Bay Area Homebuyers Still Lead the Nation for Down-Payment Size

  • The average U.S. down payment was $20,000 in the third quarter, a 17-year high.
  • Buyers in the San Jose and San Francisco metropolitan areas again made the largest down payments in the country, a respective $247,000 and $170,000.
  • San Jose has the nation’s largest number of co-borrowers, with more than half of loans involving multiple mortgage holders.

The average U.S. down-payment size reached a new high in the third quarter, with Silicon Valley homebuyers putting down 12 times the national amount.

ATTOM Data Solutions’ latest U.S. Residential Property Loan Origination Report says that the median down payment for single-family homes and condominiums was $20,000 in the third quarter, the highest since the company began tracking that data 17 years ago. That represents 7.6 percent of the national median sales price of $263,000, the largest percentage recorded since 2013.

“Buying a home has become a full-contact sport in many markets across the country, and buyers with the beefiest down payments — not to mention all-cash buyers — are often able to muscle out those with scrawnier savings,” ATTOM Data Solutions Senior Vice President Daren Blomquist said in a statement accompanying the report.

The median down payment was more than $50,000 in just one-dozen of the U.S. real estate markets included in the analysis, and as in the second quarter, that includes the Bay Area’s two largest cities.

Homebuyers in the San Jose metro area made average down payments of $247,000, again the most in the country. That translates to 25.5 percent of the region’s $970,000 median sales price. To amass that hefty sum, many Silicon Valley homebuyers are turning to family members for assistance. Also as in the second quarter, San Jose had the largest number of co-borrowers in the U.S., with 51.1 percent of single-family homes in the region involving multiple mortgage holders.

San Francisco buyers made the nation’s second-largest down payments — $170,000 — although that number was down $6,000 from the second quarter. That represents a 22.4 percent down payment on the median-priced $760,000 property.

Even Bay Area buyers who manage to save a six-figure down payment still have to compete with all-cash buyers. According to an August analysis by Pacific Union Chief Economist Selma Hepp, all-cash buyers are responsible for about 25 percent of home purchases in the Bay Area, though that number can range as high as 70 percent when broken down by county and price point.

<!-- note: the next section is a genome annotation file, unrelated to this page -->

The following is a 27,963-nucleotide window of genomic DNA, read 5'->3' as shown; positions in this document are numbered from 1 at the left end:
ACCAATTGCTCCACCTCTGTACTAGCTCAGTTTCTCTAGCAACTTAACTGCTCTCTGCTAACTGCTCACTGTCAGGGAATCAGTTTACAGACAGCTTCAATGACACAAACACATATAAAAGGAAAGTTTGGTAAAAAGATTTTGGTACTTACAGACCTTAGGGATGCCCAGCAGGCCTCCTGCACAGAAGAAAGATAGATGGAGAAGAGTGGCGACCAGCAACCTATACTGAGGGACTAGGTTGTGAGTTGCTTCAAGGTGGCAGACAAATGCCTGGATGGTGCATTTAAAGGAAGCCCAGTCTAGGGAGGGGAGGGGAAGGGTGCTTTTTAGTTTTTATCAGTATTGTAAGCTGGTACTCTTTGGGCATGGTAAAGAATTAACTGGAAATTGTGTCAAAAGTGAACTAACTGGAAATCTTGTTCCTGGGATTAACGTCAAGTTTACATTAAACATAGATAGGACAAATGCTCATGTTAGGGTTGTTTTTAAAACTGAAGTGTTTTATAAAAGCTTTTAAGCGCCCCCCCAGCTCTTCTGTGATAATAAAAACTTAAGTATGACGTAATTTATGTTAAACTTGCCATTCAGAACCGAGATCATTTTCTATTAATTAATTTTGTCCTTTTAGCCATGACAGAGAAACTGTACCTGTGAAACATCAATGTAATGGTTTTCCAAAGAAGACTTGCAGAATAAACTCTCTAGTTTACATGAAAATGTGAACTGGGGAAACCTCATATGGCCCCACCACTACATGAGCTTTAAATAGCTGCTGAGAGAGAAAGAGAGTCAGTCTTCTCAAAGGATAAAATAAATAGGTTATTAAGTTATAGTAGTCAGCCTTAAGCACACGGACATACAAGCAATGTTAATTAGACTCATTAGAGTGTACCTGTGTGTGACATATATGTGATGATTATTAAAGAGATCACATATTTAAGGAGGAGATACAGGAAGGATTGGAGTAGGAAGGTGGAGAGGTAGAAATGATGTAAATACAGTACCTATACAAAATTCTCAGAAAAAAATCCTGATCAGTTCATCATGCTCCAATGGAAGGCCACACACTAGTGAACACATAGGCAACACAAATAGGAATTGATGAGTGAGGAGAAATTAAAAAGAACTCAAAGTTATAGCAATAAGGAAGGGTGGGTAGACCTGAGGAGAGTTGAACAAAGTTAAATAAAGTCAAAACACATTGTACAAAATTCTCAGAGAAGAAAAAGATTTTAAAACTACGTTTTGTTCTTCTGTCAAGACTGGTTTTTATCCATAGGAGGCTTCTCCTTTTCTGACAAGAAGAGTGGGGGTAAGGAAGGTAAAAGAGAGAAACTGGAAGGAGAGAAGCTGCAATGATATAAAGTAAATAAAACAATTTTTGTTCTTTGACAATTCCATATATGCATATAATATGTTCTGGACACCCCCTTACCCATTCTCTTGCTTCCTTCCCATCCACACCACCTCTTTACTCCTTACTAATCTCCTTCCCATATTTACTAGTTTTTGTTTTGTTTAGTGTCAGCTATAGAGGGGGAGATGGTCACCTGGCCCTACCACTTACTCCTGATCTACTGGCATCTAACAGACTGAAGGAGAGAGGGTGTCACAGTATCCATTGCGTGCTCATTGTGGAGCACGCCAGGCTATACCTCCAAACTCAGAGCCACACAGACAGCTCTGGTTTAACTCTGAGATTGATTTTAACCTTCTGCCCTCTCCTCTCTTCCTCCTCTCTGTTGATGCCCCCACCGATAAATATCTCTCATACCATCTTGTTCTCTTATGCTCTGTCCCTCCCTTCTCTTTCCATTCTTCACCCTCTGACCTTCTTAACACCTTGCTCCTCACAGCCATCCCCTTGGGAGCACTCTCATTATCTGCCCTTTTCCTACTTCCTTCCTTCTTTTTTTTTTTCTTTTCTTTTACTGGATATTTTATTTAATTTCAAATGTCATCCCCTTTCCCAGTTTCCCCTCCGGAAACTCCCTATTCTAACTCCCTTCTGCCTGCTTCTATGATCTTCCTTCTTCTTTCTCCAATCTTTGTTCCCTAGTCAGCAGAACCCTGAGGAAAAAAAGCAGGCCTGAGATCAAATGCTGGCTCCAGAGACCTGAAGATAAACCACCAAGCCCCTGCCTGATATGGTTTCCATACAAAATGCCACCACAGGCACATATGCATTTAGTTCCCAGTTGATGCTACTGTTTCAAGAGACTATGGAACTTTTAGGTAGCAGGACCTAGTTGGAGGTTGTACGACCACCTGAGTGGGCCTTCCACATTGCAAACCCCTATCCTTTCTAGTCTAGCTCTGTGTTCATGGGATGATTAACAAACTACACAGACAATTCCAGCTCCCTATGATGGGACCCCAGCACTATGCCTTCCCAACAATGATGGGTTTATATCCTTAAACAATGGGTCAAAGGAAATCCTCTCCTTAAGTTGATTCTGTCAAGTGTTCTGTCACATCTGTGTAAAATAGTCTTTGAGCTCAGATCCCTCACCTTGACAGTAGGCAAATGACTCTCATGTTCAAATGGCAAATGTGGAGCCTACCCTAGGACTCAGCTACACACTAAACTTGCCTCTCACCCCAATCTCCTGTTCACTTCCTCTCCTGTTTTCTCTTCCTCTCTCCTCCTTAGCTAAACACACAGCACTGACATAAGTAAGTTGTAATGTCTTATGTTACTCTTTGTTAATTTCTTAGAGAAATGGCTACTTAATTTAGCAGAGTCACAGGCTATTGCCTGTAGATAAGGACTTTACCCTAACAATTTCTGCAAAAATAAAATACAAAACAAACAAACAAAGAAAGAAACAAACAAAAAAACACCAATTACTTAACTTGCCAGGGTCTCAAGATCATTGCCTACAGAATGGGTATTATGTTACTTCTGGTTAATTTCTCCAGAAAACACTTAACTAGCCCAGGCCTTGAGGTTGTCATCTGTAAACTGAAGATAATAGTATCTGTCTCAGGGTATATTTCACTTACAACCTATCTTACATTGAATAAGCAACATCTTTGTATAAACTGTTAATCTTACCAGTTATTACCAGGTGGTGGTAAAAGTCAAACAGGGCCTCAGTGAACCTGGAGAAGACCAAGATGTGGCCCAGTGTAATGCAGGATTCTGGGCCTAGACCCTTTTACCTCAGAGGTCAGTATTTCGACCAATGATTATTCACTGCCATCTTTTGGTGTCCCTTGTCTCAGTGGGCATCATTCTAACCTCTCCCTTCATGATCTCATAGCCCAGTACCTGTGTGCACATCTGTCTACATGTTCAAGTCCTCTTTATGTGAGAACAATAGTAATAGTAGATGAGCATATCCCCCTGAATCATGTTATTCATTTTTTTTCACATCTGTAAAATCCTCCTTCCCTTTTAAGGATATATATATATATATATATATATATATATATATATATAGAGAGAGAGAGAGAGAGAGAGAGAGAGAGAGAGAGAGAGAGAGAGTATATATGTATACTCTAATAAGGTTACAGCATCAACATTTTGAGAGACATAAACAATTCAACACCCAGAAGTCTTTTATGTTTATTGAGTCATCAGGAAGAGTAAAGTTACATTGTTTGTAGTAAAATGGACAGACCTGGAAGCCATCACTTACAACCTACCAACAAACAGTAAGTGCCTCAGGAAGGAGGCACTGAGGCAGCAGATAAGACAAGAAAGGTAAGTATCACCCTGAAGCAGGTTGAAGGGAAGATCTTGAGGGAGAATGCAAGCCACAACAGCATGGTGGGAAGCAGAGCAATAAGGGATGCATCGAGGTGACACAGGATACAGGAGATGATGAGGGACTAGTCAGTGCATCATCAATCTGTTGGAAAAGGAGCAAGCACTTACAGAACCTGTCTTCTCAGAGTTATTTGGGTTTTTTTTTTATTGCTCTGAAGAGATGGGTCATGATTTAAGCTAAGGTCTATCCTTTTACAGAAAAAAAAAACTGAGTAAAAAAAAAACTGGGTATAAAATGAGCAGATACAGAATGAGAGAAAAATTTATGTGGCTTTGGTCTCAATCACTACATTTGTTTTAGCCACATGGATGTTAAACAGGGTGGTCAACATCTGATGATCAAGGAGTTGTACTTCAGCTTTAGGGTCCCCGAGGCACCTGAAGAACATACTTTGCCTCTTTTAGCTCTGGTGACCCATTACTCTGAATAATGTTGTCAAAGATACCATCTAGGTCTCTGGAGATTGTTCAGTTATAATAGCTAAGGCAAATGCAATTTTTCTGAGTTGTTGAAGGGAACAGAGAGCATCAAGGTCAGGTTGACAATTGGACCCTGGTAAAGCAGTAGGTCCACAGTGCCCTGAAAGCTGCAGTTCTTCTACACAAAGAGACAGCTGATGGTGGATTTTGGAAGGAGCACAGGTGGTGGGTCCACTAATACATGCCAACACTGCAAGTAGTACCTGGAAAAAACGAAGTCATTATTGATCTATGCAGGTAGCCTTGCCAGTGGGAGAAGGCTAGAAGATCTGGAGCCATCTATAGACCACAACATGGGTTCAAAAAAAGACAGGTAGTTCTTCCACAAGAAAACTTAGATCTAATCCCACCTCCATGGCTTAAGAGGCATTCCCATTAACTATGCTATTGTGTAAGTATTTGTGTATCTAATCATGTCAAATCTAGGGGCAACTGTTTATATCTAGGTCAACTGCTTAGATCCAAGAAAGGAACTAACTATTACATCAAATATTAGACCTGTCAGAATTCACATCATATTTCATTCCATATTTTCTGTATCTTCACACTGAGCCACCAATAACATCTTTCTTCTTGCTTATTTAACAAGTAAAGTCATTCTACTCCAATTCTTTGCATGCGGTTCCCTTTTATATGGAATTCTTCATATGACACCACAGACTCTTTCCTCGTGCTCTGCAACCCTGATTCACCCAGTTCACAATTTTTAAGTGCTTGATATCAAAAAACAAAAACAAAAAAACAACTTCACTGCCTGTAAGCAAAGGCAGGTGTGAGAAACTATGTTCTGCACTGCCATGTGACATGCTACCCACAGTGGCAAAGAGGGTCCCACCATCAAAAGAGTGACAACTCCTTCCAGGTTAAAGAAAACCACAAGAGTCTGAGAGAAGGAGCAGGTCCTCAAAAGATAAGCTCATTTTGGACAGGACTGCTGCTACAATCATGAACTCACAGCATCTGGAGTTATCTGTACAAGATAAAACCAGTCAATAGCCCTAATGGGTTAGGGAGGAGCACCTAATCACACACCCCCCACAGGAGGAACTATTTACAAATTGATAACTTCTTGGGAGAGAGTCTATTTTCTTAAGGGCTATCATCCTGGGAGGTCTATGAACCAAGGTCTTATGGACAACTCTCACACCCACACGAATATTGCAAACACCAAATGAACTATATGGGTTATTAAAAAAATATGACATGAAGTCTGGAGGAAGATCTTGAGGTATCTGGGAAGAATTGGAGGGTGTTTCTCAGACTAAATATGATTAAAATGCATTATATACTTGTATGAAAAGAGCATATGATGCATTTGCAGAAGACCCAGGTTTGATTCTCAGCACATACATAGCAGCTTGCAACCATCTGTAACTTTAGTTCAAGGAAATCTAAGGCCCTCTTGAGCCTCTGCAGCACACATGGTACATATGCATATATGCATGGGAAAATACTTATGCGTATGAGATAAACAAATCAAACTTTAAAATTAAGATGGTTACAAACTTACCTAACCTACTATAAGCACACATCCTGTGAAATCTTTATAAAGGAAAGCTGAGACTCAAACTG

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Wine Country Home Sales Show Strength in November


Executive Summary:

  • Following the Wine Country wildfires, home sales activity increased notably year over year in November, up by 13 percent in Sonoma County and by 24 percent in Marin County but down by 11 percent in Napa County.
  • Also, sales were markedly up from October with 16 percent, 17 percent, and 23 percent increases in Marin, Napa, and Sonoma counties respectively. Typically, sales activity slows between October and November.
  • While overall inventory continued to decline, October and November were characterized by higher levels of expired or withdrawn listings but also by an increase in new listings when compared with previous trends. Higher levels of expired or withdrawn listings dragged overall inventory down.
  • The months’ supply of inventory is now at its lowest level in two years in Sonoma and Marin counties.
  • Median prices grew by 16 percent in Sonoma County, 17 percent in Marin County, and 7 percent in Napa County compared with last November — a pattern that was consistent across the Bay Area.
  • While preliminary trends suggest that demand for homes has increased following the wildfires, overall tight market conditions in the Bay Area make it difficult to fully gauge the impact of the disaster.

It has been about two months since the raging Wine County wildfires, and assessing the impact on its housing markets is still only preliminary. As we noted in our Bay Area Real Estate and Economic Forecast to 2020, it will take couple of years to understand the full impact of the fires. Unfortunately, wildfires have become a reality of living in California.

Home sales activity picked up considerably in parts of the Wine County in November. Year-over-year sales rose by 13 percent in Sonoma County and 24 percent in Marin County, while dropping by 11 percent in Napa County. The annual increases in Marin and Sonoma counties were the largest among all Bay Area regions, while overall sales in the Bay Area declined by 2 percent. Napa County’s decline was a continuation of trends seen throughout 2017.

On the other hand, between October and November, sales were also up by a solid 23 percent in Sonoma County, 17 percent in Napa County, and 16 percent in Marin County. Typically, sales slow from October to November, with an average decline between 6 percent and 14 percent in those three counties over the last 10 years.